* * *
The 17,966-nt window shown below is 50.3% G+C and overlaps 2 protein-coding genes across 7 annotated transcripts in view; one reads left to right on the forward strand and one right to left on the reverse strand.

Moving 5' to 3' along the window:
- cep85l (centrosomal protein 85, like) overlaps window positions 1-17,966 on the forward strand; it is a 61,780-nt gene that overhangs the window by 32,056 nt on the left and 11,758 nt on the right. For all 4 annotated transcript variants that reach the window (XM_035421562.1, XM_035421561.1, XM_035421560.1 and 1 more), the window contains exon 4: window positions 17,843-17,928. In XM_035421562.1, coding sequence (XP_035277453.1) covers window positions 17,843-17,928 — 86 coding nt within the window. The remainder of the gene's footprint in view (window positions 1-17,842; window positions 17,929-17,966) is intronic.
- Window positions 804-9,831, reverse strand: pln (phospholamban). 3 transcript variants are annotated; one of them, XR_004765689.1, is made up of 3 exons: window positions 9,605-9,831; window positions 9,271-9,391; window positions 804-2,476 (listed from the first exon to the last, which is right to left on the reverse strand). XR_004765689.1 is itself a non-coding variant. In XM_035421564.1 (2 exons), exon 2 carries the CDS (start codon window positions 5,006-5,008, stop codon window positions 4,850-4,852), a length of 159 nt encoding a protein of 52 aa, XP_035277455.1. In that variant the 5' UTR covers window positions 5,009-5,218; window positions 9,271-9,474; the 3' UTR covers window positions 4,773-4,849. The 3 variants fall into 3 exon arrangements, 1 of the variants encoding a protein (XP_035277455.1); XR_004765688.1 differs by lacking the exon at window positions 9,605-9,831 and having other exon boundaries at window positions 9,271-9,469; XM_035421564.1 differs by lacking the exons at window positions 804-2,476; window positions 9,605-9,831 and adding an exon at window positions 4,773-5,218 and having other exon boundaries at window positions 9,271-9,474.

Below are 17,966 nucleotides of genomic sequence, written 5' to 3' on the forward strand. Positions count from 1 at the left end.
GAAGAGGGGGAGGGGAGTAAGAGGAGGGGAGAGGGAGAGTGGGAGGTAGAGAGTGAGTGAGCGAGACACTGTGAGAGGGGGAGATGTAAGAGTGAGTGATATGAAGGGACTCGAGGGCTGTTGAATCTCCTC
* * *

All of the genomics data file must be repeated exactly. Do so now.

The 17,966-nt window shown below is 50.3% G+C and overlaps 2 protein-coding genes across 7 annotated transcripts in view; one reads left to right on the forward strand and one right to left on the reverse strand.

Moving 5' to 3' along the window:
- cep85l (centrosomal protein 85, like) overlaps window positions 1-17,966 on the forward strand; it is a 61,780-nt gene that overhangs the window by 32,056 nt on the left and 11,758 nt on the right. For all 4 annotated transcript variants that reach the window (XM_035421562.1, XM_035421561.1, XM_035421560.1 and 1 more), the window contains exon 4: window positions 17,843-17,928. In XM_035421562.1, coding sequence (XP_035277453.1) covers window positions 17,843-17,928 — 86 coding nt within the window. The remainder of the gene's footprint in view (window positions 1-17,842; window positions 17,929-17,966) is intronic.
- Window positions 804-9,831, reverse strand: pln (phospholamban). 3 transcript variants are annotated; one of them, XR_004765689.1, is made up of 3 exons: window positions 9,605-9,831; window positions 9,271-9,391; window positions 804-2,476 (listed from the first exon to the last, which is right to left on the reverse strand). XR_004765689.1 is itself a non-coding variant. In XM_035421564.1 (2 exons), exon 2 carries the CDS (start codon window positions 5,006-5,008, stop codon window positions 4,850-4,852), a length of 159 nt encoding a protein of 52 aa, XP_035277455.1. In that variant the 5' UTR covers window positions 5,009-5,218; window positions 9,271-9,474; the 3' UTR covers window positions 4,773-4,849. The 3 variants fall into 3 exon arrangements, 1 of the variants encoding a protein (XP_035277455.1); XR_004765688.1 differs by lacking the exon at window positions 9,605-9,831 and having other exon boundaries at window positions 9,271-9,469; XM_035421564.1 differs by lacking the exons at window positions 804-2,476; window positions 9,605-9,831 and adding an exon at window positions 4,773-5,218 and having other exon boundaries at window positions 9,271-9,474.

Below are 17,966 nucleotides of genomic sequence, written 5' to 3' on the forward strand. Positions count from 1 at the left end.
GAAGAGGGGGAGGGGAGTAAGAGGAGGGGAGAGGGAGAGTGGGAGGTAGAGAGTGAGTGAGCGAGACACTGTGAGAGGGGGAGATGTAAGAGTGAGTGATATGAAGGGACTCGAGGGCTGTTGAATCTCCTC